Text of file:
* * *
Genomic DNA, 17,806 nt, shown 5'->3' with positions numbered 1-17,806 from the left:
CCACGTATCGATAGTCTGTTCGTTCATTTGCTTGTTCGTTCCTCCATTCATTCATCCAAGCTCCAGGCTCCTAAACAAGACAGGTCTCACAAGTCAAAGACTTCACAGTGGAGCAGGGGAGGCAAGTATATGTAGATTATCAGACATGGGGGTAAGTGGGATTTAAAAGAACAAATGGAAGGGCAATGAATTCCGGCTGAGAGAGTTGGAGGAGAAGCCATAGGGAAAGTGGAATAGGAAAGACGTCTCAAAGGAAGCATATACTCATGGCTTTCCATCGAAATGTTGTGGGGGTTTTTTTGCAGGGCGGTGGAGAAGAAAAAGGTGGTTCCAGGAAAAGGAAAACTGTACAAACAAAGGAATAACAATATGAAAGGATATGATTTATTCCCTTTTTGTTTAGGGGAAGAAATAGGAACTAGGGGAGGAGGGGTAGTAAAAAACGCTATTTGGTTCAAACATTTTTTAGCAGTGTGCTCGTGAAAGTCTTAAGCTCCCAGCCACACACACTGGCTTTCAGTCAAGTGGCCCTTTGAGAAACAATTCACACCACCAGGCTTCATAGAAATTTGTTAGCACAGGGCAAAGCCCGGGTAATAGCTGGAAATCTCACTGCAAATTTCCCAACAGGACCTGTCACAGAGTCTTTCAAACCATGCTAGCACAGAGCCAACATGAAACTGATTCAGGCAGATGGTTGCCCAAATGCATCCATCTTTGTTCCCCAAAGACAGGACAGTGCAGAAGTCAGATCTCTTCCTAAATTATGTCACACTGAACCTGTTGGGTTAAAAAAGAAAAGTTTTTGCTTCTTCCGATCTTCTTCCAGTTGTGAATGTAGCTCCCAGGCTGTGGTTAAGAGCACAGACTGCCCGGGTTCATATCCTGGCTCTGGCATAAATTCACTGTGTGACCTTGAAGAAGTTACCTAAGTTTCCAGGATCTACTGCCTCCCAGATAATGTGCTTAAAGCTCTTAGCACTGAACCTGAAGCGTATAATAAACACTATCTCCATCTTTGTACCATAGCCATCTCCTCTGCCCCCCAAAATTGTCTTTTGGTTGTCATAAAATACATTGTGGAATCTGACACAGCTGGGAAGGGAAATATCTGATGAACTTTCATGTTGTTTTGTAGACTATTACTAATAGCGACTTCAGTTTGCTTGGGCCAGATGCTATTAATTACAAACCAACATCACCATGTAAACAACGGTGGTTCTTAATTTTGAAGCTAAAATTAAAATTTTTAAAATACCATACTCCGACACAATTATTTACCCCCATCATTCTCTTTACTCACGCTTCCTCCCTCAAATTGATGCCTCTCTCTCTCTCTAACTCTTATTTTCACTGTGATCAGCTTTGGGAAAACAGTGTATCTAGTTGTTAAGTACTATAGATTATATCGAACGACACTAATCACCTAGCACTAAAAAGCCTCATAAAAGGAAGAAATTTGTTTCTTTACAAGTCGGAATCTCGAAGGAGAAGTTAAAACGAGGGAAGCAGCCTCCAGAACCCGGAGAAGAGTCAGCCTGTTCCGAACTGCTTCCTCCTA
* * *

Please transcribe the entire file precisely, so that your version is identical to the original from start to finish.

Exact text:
Genomic DNA, 17,806 nt, shown 5'->3' with positions numbered 1-17,806 from the left:
CCACGTATCGATAGTCTGTTCGTTCATTTGCTTGTTCGTTCCTCCATTCATTCATCCAAGCTCCAGGCTCCTAAACAAGACAGGTCTCACAAGTCAAAGACTTCACAGTGGAGCAGGGGAGGCAAGTATATGTAGATTATCAGACATGGGGGTAAGTGGGATTTAAAAGAACAAATGGAAGGGCAATGAATTCCGGCTGAGAGAGTTGGAGGAGAAGCCATAGGGAAAGTGGAATAGGAAAGACGTCTCAAAGGAAGCATATACTCATGGCTTTCCATCGAAATGTTGTGGGGGTTTTTTTGCAGGGCGGTGGAGAAGAAAAAGGTGGTTCCAGGAAAAGGAAAACTGTACAAACAAAGGAATAACAATATGAAAGGATATGATTTATTCCCTTTTTGTTTAGGGGAAGAAATAGGAACTAGGGGAGGAGGGGTAGTAAAAAACGCTATTTGGTTCAAACATTTTTTAGCAGTGTGCTCGTGAAAGTCTTAAGCTCCCAGCCACACACACTGGCTTTCAGTCAAGTGGCCCTTTGAGAAACAATTCACACCACCAGGCTTCATAGAAATTTGTTAGCACAGGGCAAAGCCCGGGTAATAGCTGGAAATCTCACTGCAAATTTCCCAACAGGACCTGTCACAGAGTCTTTCAAACCATGCTAGCACAGAGCCAACATGAAACTGATTCAGGCAGATGGTTGCCCAAATGCATCCATCTTTGTTCCCCAAAGACAGGACAGTGCAGAAGTCAGATCTCTTCCTAAATTATGTCACACTGAACCTGTTGGGTTAAAAAAGAAAAGTTTTTGCTTCTTCCGATCTTCTTCCAGTTGTGAATGTAGCTCCCAGGCTGTGGTTAAGAGCACAGACTGCCCGGGTTCATATCCTGGCTCTGGCATAAATTCACTGTGTGACCTTGAAGAAGTTACCTAAGTTTCCAGGATCTACTGCCTCCCAGATAATGTGCTTAAAGCTCTTAGCACTGAACCTGAAGCGTATAATAAACACTATCTCCATCTTTGTACCATAGCCATCTCCTCTGCCCCCCAAAATTGTCTTTTGGTTGTCATAAAATACATTGTGGAATCTGACACAGCTGGGAAGGGAAATATCTGATGAACTTTCATGTTGTTTTGTAGACTATTACTAATAGCGACTTCAGTTTGCTTGGGCCAGATGCTATTAATTACAAACCAACATCACCATGTAAACAACGGTGGTTCTTAATTTTGAAGCTAAAATTAAAATTTTTAAAATACCATACTCCGACACAATTATTTACCCCCATCATTCTCTTTACTCACGCTTCCTCCCTCAAATTGATGCCTCTCTCTCTCTCTAACTCTTATTTTCACTGTGATCAGCTTTGGGAAAACAGTGTATCTAGTTGTTAAGTACTATAGATTATATCGAACGACACTAATCACCTAGCACTAAAAAGCCTCATAAAAGGAAGAAATTTGTTTCTTTACAAGTCGGAATCTCGAAGGAGAAGTTAAAACGAGGGAAGCAGCCTCCAGAACCCGGAGAAGAGTCAGCCTGTTCCGAACTGCTTCCTCCTA